Days prior to training camps opened around the NBA in early December, the Sacramento Kings busily refined their roster to start the season fresh.
Coming as no shock, the Kings renounced the rights to Samuel Dalembert, Marquis Daniels, Darnell Jackson and Pooh Jeter, and life went on from there in each case. The Houston Rockets are vying for Dalembert’s services, Daniels returned to the Boston Celtics, and Jackson remains a free-agent currently playing in the Ukraine.
As for Pooh Jeter, he’s living near the beach in Barcelona, Spain and thankful to be playing back in Europe, this time with FIATC Joventut Badalona in the ACB Spanish League.
“I don’t care where you play, it’s all about taking care of you and your family,” Jeter, who signed with Joventut during the lockout, told Crossover Chronicles.
“Even though I am not in the NBA right now, I still get to wake up every day and do something that I love to do which is to play basketball -- and getting paid good money to do it. I would like to say, ‘Thank You Lord and Joventut Badalona’. It’s a blessing.”
Jeter’s basketball journey hasn’t exactly been the most conventional. He didn’t go to a big school. He wasn’t high on any teams’ draft board or heard his name called on draft night in 2006. Instead, he bounced around overseas, the D-League, and summer league appearances before finally landing in Sacramento last season as a back-up point guard with the Kings and having his NBA dream come true.
So, when the dark cloud of a work stoppage ruled the headlines and the NBA for what became a five-month span, Jeter didn’t waste any time deciding to sign in Europe and play ball in mid-August.
“My agent (Marc Cornstein) couldn't really talk to teams during the lock out so I decided to go back to Europe because I was a free agent. I had to make sure that everything kept rolling in because I can't play basketball forever,” explained Jeter, with the Kings holding a team option on his second-year contract.
“Coming from a small mid major school like the University of Portland, spending a year in the D-League, five years with different NBA summer league teams, three years in Europe, and then last season finally reaching my goal and dream in the NBA -- and then this season, we were locked out -- I wouldn't change anything about it because it made me who I am.”
Jeter’s career path since turning pro reads more like a “Trip Advisor.com” post than a basketball bio: Colorado (D-League), Kiev, Ukraine, Menorca, Spain, Malaga, Spain, Jerusalem, Israel, Sacramento, and now back in Spain with Badalona. And while some may simply know the 5-foot-11 point guard as the younger brother of World Class sprinter Carmelita Jeter, Pooh Jeter relies heavily on his past travels and a deep rooted faith to help him survive his current realities.
The transition hasn’t necessarily been the smoothest.
“The process has been alright,” he added.
The season in Spain’s ACB League “started off shaky” after Jeter tore his hamstring before playing his first game for Joventut and after rushing back and playing three games with the injury, Jeter was forced to sit the next four weeks before returning and finding a groove.
“I’m just now getting my rhythm back. I'm very familiar with the ACB and the competition gets better every year. You must bring your ‘A game’ every single week because any team can be beaten in this league.”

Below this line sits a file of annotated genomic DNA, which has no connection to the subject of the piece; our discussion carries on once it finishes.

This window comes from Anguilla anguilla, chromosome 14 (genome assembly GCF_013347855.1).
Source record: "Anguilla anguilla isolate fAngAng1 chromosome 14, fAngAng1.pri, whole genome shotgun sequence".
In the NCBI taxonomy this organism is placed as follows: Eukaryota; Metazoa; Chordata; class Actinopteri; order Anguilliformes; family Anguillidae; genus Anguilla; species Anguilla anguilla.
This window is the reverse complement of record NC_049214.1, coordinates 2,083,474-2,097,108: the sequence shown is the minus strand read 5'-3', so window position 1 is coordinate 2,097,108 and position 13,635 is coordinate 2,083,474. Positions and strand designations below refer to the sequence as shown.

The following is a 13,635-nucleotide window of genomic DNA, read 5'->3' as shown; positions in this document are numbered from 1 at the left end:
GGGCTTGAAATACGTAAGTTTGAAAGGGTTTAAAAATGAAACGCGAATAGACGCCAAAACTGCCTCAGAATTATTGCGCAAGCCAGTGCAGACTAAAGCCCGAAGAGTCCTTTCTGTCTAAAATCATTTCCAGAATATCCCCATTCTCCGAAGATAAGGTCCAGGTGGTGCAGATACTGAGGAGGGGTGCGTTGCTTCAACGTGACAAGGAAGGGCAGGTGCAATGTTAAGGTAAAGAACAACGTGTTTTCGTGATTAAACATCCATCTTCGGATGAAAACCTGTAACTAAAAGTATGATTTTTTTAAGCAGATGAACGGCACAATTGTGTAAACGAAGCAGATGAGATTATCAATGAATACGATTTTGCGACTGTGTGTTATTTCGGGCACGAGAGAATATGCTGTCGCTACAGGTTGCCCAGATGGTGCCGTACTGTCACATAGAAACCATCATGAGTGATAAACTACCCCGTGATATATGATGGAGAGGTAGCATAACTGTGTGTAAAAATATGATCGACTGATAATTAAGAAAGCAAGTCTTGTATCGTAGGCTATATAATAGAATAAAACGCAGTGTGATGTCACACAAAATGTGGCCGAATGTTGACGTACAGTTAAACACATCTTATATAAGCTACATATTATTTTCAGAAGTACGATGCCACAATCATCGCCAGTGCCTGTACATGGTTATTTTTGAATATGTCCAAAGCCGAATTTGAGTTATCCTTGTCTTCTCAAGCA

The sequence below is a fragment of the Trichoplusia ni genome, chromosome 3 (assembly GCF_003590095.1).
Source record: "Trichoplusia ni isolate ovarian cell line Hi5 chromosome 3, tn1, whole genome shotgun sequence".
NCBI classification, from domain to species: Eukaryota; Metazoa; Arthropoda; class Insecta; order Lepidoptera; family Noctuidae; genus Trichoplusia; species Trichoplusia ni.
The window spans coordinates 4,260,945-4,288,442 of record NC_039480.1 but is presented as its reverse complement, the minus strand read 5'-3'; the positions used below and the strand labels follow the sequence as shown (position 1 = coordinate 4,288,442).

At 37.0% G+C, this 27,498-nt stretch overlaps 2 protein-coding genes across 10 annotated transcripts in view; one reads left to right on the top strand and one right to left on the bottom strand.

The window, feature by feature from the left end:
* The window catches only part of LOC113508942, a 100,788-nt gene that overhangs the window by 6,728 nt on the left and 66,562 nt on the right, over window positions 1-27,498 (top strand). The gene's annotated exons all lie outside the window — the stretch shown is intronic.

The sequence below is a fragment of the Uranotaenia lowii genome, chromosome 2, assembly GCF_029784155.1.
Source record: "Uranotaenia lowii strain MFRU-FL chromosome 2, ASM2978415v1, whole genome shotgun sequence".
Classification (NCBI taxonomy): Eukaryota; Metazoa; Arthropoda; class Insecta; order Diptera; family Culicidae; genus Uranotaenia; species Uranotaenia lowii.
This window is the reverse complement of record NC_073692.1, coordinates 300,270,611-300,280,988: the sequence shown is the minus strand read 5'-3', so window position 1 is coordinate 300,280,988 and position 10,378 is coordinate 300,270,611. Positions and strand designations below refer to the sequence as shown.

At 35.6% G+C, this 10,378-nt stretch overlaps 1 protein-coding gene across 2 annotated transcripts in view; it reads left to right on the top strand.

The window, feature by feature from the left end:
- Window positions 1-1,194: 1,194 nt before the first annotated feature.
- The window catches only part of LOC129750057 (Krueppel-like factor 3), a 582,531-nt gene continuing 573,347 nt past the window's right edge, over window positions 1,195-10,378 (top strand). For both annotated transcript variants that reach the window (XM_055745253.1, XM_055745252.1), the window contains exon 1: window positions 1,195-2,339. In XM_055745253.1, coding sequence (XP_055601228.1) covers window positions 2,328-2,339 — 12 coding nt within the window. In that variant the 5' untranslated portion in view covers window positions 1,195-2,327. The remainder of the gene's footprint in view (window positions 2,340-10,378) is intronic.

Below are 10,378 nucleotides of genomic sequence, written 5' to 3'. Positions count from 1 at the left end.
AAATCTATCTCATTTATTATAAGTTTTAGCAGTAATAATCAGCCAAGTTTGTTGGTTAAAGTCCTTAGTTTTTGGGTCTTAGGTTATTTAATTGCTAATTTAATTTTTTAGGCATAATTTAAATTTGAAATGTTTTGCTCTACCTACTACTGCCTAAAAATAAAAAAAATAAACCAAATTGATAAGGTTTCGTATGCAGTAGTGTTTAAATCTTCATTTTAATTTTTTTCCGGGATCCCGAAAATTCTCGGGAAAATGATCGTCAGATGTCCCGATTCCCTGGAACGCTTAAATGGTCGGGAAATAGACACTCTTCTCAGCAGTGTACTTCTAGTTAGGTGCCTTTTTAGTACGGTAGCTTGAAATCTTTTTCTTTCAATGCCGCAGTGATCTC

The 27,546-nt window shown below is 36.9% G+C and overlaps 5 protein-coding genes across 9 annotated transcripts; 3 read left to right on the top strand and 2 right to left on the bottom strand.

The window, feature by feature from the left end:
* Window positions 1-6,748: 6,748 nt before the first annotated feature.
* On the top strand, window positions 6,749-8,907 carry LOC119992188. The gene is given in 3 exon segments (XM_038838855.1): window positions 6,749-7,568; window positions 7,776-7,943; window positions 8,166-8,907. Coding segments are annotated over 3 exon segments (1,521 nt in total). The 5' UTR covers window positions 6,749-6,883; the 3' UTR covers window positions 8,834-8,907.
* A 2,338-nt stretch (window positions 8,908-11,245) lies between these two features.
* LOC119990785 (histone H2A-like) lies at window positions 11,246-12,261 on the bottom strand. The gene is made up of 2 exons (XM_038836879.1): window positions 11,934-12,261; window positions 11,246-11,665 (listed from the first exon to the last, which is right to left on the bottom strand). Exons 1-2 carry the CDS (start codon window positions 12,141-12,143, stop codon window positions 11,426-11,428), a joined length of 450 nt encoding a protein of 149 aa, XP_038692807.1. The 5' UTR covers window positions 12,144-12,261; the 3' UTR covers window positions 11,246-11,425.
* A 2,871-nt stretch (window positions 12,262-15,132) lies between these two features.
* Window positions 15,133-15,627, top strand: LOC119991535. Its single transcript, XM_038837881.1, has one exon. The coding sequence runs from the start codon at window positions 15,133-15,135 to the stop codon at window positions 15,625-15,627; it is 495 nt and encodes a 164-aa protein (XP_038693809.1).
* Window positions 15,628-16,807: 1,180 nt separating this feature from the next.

After averaging 4.1 points and 2.6 assists in 62 games as a back-up in Sacramento, Jeter is averaging 10.1 points and 2.1 assists in eight games starting for Joventut (4-6). The Los Angeles native is one of three American-import players on the team along with Derrick Obasohan (University of Texas at Arlington) and Latavious Williams (the first player to by-pass college and play a year in the D-League, before getting drafted in the NBA by the Miami Heat 48th overall in 2010). Yet unlike Obasohan and Williams, Jeter has already reached the promise land of the NBA.
And life was good.
“The NBA is fantastic on and off the court. You’re playing against the best players in the world, flying private, five-star hotels, you receive per diem on road trips, and you’re playing on TV every night. Last year was dream come true. It’s a lot different from being in Europe.
“Don't get me wrong -- everything is great about playing in the ACB Spanish League and living in Barcelona. Off the court, I have nothing to complain about. Just think: I live on the beach, my team car is a Benz, the food is great, shopping is the best, the party scene is good, the weather is good, I have a Dominican barber, traveling is great, and of course there are beautiful women everywhere. I am very thankful to be here.”
Still, part of Jeter can’t help but think about making it back to the NBA one day soon.
Over the last month, he’s watched the NBA come back to life after dead end player and owner discussions, the free-agency market run wild with deals going down through the grind of training camp, former teammates ink hefty extensions, and the league prepare for a back-to-back-back heavy 66-game schedule. It’s hard to not think about, “what could have been”.
But Jeter knows better.
A free-agent once his ACB season concludes in Spain, Jeter can pursue offers of his choice abroad or back at home. But he also knows he’s exactly where he is meant to be in life these days, in and outside of the game.
“I was in the NBA and now I'm back in Europe. Its’ a tough feeling but I keep telling myself I need to take advantage of the moment. My mind needs to be where my body is. Mind and body must be on the same page. You know? I really need to do that though,” explained Jeter.
“Whatever God has planned for me, that's what I will do. I just need to make the right decisions during this whole process.”
Photo courtesy: FIATC Joventut Badalona
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